Innovative education initiatives and models; and
              Creative partnerships.




30   Source: http://www.punctum.com.au/testground/liveArtsIncubatorConditions.htm


Ref: C07213                                                          112 / 126                           Hill PDA
                                                                  Shellharbour Employment Lands Study

The Media Centre, Huddersfield UK31

The Media Centre in Huddersfield was founded in 1995, and has since grown to accommodate 80 creative
enterprises in 10,000sqm of managed workspace and live/work space. It also has a digital research unit,
gallery and creative program and commissions artistic residencies. It provides a virtual office service to non-
resident companies. Tenants range from wholly commercial, through semi-commercial, public sector, charities,
education and individual artists. Combined turnover of the tenants is £15 million (employing 270 people) whilst
the Centre management itself turns over £1.2 million. Apart from office rental, the Centre makes significant
income from selling telecom and internet services to tenants. It only receives public subsidy for its artistic
program.

The secret of success has been to provide maximum flexibility of space, service and leasehold terms to enable
tenants to grow both slowly and rapidly, and even to contract, dependent on the business climate. One thing it
has failed to do, however, is create a viable café/restaurant, which will act as a source of revenue. It has
recently won the contract to run a new facility, the Round Foundry in Leeds and is now being approached by
major property developers and pension funds with a view to applying its business model to projects in many of
the UK’s larger cities.

The Custard Factory, Birmingham UK32

The Custard Factory is already home to a dynamic bohemian community of 500 artists and small creative
enterprises. The affordable studio workshops are complemented by a theatre, café, antique shops, meeting
rooms, dance studios, art galleries. Now the second phase, the £6million Gibb Square development includes
100 studio/offices with a ring of lakeside shops, galleries and restaurants plus the Green Man, a towering 40 ft
sculpture made of earth, fire and water. Planned are a small luxury hotel, live/work apartments, a riverside
walk, a new bridge, a perfumed garden for the blind and a 40,000sqft international design/exhibition centre.

Bay Area Video Coalition (BAVC), San Francisco USA33

BAVC is America’s largest non-commercial media arts centre dedicated to providing public access to media,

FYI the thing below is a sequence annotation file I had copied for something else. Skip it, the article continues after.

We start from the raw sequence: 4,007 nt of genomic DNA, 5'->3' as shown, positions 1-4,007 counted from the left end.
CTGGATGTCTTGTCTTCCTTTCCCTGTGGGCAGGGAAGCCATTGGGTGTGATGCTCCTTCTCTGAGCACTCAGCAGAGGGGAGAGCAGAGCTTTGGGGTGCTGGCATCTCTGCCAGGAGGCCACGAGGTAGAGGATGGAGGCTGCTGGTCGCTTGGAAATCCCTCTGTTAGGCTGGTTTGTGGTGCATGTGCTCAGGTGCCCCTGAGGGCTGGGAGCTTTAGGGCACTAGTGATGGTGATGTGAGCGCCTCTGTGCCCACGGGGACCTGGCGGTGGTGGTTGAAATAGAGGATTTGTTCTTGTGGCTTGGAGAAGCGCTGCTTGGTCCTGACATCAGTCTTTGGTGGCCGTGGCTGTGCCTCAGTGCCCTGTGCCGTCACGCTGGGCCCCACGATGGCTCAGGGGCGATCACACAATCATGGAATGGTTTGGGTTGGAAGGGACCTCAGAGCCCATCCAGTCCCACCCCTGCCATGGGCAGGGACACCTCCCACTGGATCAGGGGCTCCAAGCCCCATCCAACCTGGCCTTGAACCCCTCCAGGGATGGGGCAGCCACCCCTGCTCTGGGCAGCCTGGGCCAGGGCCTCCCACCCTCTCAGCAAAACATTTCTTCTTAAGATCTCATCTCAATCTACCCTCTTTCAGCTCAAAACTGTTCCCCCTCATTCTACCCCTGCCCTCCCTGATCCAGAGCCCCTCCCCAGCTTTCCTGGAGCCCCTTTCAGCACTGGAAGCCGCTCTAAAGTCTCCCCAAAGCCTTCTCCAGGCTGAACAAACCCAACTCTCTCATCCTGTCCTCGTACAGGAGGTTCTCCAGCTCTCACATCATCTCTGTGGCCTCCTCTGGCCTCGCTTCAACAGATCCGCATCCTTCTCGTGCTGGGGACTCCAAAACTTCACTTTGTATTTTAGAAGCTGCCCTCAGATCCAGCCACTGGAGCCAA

education, and technology. Founded in 1975, BAVC’s mission is to offer broadcast-quality video services to
independent producers, artists, and non-profit organisations. It is a production facility, affordable training
centre, pioneer in technology-based workforce development and a critical resource for independent media-
makers.

BAVC offers over 500 classes a year in video production, post-production, streaming media and new media
design. Additionally it provides a program called JobLink, which trains and places unemployed and
underemployed adults and young people in the digital media industry. All participants have access to full
professional equipment and instructors.

With the help of public and private funding sources, BAVC provides subsidised rental of its facilities and
equipment for students, independent producers, artists and media-makers creating non-commercial projects.


31   Source: www.the-media-centre.co.uk
32   Source: www.custardfactory.co.uk
33   Source: www.bavc.org


Ref: C07213                                        113 / 126                                 Hill PDA
                                                                   Shellharbour Employment Lands Study

This includes video production equipment and editing suites rental, expert video preservation, open and closed
captioning, tape duplication services, and executive productions. Media services include compression for the
web, CD burning, image scanning, transferring QuickTime movies to tape and pulling stills.



8.9 Implications for Shellharbour LGA
Shellharbour can apply lessons learnt from these case studies to Shell Cove, Illawarra Regional Airport, and
other industrial precincts in the LGA. Trends to note include:

        Industrial zones tend to display an agglomeration of land uses that are diverse in their characteristics,
        and which have established for a diversity of reasons. Cumulative experience with individual firms